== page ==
‘The Phantom of the Opera’ to end record Broadway run

Caryl Anne Francia, Business Editor

“The Phantom of the Opera” dropped a chandelier onto the theater world after announcing its long-running Broadway production would close next year.

The show is set to close on Feb. 18, 2023, almost a month after it will celebrate a record 35 years of performances.

“I know we still have some time between now and February of next year, but I’m going to cherish every moment as I have for the last five years — even the ups and downs of this pandemic,” Ubaldo Piangi’s understudy Chris Georgetti said in an Instagram post. “I didn’t think anyone thought we were going anywhere, but everything ends at some point.”

The musical has generated one of the highest revenues in American theater history, with $1.3 billion in income and 19.8 million people in attendance since opening at the Majestic Theatre. It is also a huge employer in the NYC theater industry, employing about 6,500 people over time with 450 currently in the production, according to Playbill.

“Phantom” was one of the last Broadway shows to perform before the day-turned-weeks-turned-months-long shutdown went into effect due to COVID-19. After enduring the pandemic, the Broadway production reopened on Oct. 22, 2021.

Increasing in net worth to $950,000, the musical cited its inability to meet weekly production costs since reopening, as the reason for the closure. “Phantom” has been losing $1 million in revenue per month, and Producer Cameron Mackintosh attributed the decline to less international tourism.

The musical is an adaptation of the 1910 Gaston Leroux gothic novel of the same name. It follows ballerina Christine Daaé as she faces romantic advances from a childhood friend and the titular character, who helps her rise as an opera star.

After a successful year into its West End run in London, the musical opened at Broadway’s Majestic Theatre on Jan. 26, 1988. Notable songs that were composed by Andrew Lloyd Webber include “All I Ask of You,” “Masquerade,” “The Music of the Night” and the titular song.

The show won seven of the 10 Tony Awards it was nominated for, including best new musical, best leading musical actor and best costume design. The show broke the record for the longest-running Broadway show with 7,486 performances on Jan. 9, 2006. The show is slated to close after 13,925 performances.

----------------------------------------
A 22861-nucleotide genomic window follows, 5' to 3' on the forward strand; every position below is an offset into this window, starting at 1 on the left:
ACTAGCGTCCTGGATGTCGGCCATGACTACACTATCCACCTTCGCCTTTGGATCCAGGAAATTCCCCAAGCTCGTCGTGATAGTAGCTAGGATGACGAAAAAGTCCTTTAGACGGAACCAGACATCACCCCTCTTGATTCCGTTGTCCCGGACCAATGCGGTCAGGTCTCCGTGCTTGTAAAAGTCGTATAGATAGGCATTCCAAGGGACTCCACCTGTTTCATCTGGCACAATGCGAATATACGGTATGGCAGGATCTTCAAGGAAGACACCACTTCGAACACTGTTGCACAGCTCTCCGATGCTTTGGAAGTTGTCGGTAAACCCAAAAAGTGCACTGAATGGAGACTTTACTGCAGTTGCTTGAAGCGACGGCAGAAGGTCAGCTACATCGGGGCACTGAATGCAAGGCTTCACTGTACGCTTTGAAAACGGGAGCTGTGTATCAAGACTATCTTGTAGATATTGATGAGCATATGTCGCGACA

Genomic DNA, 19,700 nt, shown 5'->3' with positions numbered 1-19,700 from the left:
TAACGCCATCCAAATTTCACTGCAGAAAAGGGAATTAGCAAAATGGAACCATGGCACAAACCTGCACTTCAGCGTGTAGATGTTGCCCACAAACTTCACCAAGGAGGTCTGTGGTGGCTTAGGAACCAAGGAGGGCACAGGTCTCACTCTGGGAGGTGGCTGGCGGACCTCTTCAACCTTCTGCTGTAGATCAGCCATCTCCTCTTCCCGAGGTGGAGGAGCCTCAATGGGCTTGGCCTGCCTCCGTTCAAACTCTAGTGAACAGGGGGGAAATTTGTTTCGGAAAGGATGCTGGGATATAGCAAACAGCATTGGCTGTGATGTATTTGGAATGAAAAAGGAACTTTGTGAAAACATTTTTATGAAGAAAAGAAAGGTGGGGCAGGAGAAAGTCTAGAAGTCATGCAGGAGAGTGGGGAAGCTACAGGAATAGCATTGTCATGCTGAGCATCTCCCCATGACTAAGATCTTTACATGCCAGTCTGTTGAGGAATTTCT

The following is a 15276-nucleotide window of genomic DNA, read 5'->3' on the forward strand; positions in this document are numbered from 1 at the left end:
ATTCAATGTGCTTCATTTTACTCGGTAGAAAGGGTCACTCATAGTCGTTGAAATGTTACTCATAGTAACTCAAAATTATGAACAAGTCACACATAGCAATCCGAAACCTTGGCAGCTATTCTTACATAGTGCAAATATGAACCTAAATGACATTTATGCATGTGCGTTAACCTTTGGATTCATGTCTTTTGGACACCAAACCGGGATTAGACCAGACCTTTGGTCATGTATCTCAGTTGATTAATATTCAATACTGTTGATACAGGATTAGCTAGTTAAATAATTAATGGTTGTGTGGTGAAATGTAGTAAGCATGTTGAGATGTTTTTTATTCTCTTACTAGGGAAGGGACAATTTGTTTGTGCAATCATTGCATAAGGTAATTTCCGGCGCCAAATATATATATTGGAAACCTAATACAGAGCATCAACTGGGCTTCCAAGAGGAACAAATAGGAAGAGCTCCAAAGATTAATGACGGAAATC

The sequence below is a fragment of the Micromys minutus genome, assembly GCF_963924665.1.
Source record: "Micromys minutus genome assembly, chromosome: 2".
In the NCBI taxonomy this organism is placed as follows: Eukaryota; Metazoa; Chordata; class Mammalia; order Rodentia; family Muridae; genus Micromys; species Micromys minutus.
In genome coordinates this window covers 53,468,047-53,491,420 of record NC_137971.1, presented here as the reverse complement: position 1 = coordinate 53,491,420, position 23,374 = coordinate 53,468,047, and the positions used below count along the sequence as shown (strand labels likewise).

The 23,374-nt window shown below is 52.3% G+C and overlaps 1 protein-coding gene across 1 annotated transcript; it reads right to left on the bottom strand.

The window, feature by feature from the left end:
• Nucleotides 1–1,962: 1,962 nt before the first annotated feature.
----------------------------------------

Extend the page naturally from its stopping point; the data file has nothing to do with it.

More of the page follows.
Upon the show’s reopening in 2021, Emilie Kouatchou made history by becoming the first Black actress to play Christine on Broadway. Initially the alternate performer, she was promoted to the principal role. History was made again when Kanisha Feliciano, who joined in May as a Christine understudy, became the first Afro-Latina performer to play the role.

“If you haven’t seen the show or haven’t seen it in a while, now is the time to come see it and see these amazing people who’ve spent their lives making history,” Feliciano said in an Instagram live stream. “I’m so glad I joined when I did, and I’m still pinching myself that I’ve been on for Christine twice.”

Devoted “phans” of the show grieved over the news. Marlene Adelman, who runs the Instagram fan account @anoperaghost, said that she has “never known a time when Bway didn’t have Phantom.”

“It’s a part of myself and my life, as it is to millions,” Adelman wrote in a post. “Quite frankly, I don’t think I’ve seen such an outpouring of emotions over a show closing like with Phantom. It’s that much of a NY staple.”

It may not be over for the music of the night, following a reported surge in ticket sales after the closure announcement. Rush ticket sales rose to $2 million, according to The New York Times.

“If we sell our tickets, then that may extend the run, so get your tickets and support us,” Raquel Suarez Groen, who stars as Carlotta Giudicelli, said in an Instagram post. “We love you, and we will miss you.”

CUNY students may watch “Phantom” at a reduced price through the TDF Broadway Passport Series program.